WaPo Wonders: Visas and Card Check

By March 12, 2007Economy, Innovation, Labor Unions

The morning dawned bright and beautiful today in the nation’s capital and then, mirabile dictu, the Washington Post dawned even brighter. The newspaper’s opinion page published two — two! — editorials endorsing sound policies that support a strong manufacturing sector.

The lead editorial, A Self-Inflicted Wound, called for reforming the visa program that brings skilled foreign workers to the United States, e.g. students in high-demand fields such as science and engineering who wish to remain in the country after finishing their education. The current annual cap of 65,000 visas is inadequate, part of the lunacy of the current system, the Post writes:

America’s knowledge-based economy is increasingly dependent on the best and brightest immigrants, who account for a quarter of the nation’s doctorates and a third of its engineering professors. Foreign-born entrepreneurs were among the founders of Sun Microsystems Inc., Intel Corp., Google Inc. and other leading firms. To educate the next generation of them in America, only to export them to foreign universities and corporations, is foolish in the extreme.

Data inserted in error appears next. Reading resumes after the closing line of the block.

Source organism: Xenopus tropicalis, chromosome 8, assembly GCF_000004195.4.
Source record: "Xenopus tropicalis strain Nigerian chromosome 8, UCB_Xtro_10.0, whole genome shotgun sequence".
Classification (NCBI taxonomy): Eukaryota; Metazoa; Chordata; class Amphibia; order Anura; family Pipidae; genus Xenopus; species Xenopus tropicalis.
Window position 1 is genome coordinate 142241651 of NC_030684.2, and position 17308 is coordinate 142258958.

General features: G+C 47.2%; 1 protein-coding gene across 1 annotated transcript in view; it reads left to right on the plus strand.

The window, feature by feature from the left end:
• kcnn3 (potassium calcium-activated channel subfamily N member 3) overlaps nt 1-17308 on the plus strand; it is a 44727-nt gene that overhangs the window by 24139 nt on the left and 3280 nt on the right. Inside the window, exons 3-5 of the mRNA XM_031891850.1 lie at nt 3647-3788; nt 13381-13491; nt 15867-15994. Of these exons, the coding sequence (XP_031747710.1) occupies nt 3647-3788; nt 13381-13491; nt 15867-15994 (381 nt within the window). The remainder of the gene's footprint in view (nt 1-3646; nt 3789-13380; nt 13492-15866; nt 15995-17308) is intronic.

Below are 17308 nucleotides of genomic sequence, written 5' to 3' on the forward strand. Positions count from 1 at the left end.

The second praiseworthy editorial, A Balance for Labor,” opposes the “card-check” legislation that would allow unions to bypass secret-ballot elections when attempting to organize the business, replacing it with a process of public signature cards.

The so-called card-check arrangement would give labor too much power to spring unions on employers . Employers who don’t want to see their workers organize deserve a chance to make that case to employees in advance of the decision.

In addition, employees who are skeptical of or opposed to bringing a union into the workplace deserve the protections of a secret-ballot election rather than having to face pressures from colleagues pushing them to sign unionization cards.

The Post elevates “balance” to a good in an of itself in the editorial — employers aren’t so hot either, apparently — but the conclusion still hits the mark. And that’s just Monday! What will the rest of the week reveal?